When was the last time you said “no?” Remember when you were a child and you dared to proclaim it boldly even though it often resulted in some form of correction? Today, that tiny, two-letter word is much harder to say – even when you really want to say it.
Last week, I said no to something. It was a good something – a tempting something. A few weeks earlier and I probably would not have said no, but God has been working on me. He has been teaching me things and revealing bits of me that I would rather not see.
He’s asked me to look back and take note of the reasons I have agreed to do things in the past. Things like desiring significance, wanting to please others, not wanting to miss out on an opportunity. Sometimes my yes was to make someone else happy or to avoid disappointing them. Other times I felt obligated – after all, I had the skills, I liked doing that thing, and the biggest of all – there was a need.
Rather than finding my significance or identity in what I do, God is calling me to find my significance in Him. He wants to be what I build my life around. Recently, He whispered the word structure to me. He wants to be my structure.
Structure, or framework, provides form and stability to a building, a bridge or, in my case, my life. Structure makes it possible to resist stress and strain. Without God as my structure, my life will be unstable and prone to sagging or collapsing under stress. Without Him as my framework, my boundaries will be fuzzy causing me to say yes when the better answer is no.
Has saying “yes” led to frustrating complications and a strain on your life? As a result of saying yes, have you actually gotten further from where you hoped to be, where God desires you to be? Has your original vision gotten muddy over committed?
Consider these positive reasons to practice the art of saying “No!”
1. You already have enough
Leaders like you know how to get things done. You are capable. You love a challenge. You like to make a difference. That does not mean that you need to do everything you are capable of doing. Be selective. Choose to do only the things that you really enjoy, that best utilize your strengths, and that you believe God has called you to do. Learn to be satisfied and grateful. Get creative. Make more out of the opportunities you already have.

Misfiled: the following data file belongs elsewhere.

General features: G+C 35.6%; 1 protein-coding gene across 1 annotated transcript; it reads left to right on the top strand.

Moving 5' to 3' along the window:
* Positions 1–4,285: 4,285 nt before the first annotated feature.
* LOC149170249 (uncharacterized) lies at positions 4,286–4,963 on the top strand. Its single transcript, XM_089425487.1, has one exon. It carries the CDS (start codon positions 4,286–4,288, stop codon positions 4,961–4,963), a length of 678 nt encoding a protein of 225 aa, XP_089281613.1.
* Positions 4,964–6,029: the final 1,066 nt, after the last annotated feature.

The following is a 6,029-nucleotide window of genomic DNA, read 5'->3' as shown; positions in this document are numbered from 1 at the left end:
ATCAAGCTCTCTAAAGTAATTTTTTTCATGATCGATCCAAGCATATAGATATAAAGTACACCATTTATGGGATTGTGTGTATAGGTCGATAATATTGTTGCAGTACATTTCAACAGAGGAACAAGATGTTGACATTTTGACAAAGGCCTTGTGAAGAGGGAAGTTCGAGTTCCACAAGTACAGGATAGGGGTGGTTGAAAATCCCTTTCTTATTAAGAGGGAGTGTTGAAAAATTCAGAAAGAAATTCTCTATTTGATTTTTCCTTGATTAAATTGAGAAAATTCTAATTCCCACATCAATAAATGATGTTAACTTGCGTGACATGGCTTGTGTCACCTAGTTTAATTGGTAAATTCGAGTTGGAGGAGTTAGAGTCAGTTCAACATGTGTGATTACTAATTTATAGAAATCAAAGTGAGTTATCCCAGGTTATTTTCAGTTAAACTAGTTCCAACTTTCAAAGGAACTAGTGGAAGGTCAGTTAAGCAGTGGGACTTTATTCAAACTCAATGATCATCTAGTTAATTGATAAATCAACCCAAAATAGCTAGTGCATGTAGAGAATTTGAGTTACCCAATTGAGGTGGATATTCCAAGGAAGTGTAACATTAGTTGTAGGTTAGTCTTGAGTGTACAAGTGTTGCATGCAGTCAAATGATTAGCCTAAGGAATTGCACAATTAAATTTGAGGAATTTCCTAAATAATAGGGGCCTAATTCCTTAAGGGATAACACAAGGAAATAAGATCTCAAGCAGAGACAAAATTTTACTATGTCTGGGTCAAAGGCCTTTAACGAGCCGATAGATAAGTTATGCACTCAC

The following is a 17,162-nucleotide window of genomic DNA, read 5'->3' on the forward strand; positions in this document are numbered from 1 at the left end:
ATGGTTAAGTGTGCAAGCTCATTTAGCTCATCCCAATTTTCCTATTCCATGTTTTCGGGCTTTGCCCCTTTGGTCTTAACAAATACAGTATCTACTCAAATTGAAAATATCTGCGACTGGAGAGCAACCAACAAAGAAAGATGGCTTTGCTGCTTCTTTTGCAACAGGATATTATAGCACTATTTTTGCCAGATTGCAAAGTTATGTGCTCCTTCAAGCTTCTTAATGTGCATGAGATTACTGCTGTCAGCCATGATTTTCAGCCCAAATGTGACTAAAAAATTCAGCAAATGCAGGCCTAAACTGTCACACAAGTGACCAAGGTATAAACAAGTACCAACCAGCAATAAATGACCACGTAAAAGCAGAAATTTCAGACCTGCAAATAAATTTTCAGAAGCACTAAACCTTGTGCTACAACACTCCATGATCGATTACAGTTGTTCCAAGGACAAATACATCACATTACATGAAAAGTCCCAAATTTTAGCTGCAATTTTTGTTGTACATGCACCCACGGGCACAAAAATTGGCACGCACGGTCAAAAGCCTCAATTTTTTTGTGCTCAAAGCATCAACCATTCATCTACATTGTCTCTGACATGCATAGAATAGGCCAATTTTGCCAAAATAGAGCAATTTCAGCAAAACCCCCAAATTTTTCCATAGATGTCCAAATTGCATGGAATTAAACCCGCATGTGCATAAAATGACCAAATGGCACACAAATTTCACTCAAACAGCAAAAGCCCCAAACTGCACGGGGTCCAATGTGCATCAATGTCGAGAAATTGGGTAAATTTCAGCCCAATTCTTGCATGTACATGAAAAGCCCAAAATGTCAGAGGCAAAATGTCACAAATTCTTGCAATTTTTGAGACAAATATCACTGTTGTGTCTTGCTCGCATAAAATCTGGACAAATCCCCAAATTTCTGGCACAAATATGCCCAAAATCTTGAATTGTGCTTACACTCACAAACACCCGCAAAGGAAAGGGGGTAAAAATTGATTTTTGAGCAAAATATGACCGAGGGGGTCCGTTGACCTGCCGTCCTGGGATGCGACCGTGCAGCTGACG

2. Less is more
When you can learn to say no to opportunities that are not right for you, it will allow you to focus more on the few things you know you are supposed to be doing. Increased focus translates to increased effectiveness and success. Saying no opens the door for someone else who may be a better fit or that can grow and develop by the experience.
3. Live in alignment with your values
What criteria are you using to evaluate the opportunities that come your way? If you have clarity around your values, then you can use them to help determine which options are best. Compromising will make you miserable. Better to just say no and avoid potential pain.
4. Allows you to focus on your purpose
Can you state your purpose in a concise phrase or sentence? Being crystal clear on your purpose naturally creates a filter that allows you to sort through the options that come your way. How hard have you worked to work to make opportunities fit God’s purpose for your life?
5. Stay true to your season
The temptation is to believe that if you don’t take advantage of an opportunity right now, it will never come your way again. Sometimes you even force things to happen rather than waiting, ignoring the ramifications of stepping into an opportunity prematurely. Often times those choices lead to unfortunate circumstances that linger long into the future.
Remember how Abraham chose to conceive Ishmael with Hagar rather than waiting for Isaac? Ishmael turned out to be the son that scripture describes as a “bucking bronco of a man, a real fighter, fighting and being fought, Always stirring up trouble, always at odds with his family.” (Genesis 16:12 MSG).
6. Stretches your trust in God
Thankfully, Abraham had many other faith-filled moments, like when God called him to leave his home and venture to a new land or when God asked him to sacrifice his promised son Isaac. Saying yes to the right things will bring powerful opportunities and blessings. Saying no often requires you to trust God – trust that He will take care of you and orchestrate things in keeping with His promises.
7. Allows you to confront your fears
Ultimately, it is fear that causes us to say “yes” to the wrong things. Saying no forces you to face your fears. The more you say no, the more you will realize just how empowering that little word can be. It creates more space for the “right” opportunities, boosts your confidence and focus, and you will be able to pour more into the things that will ultimately matter.
After saying no I had peace. I was also given the chance to take advantage of the same opportunity later, when perhaps the timing and situation will be more favorable. I anticipate other positives popping up along the way as a result of saying no – things I would not have been able to see at the time.
How easy does saying no come to you? How would your life or leadership be different if you said no more often? What most frequently drives you to say yes when you should say no? What perk would saying no allow you to enjoy?
Struggling to clarify your values, purpose, or season? Why not partner with a Certified Christian Life Coach? I’d be honored to partner with you!
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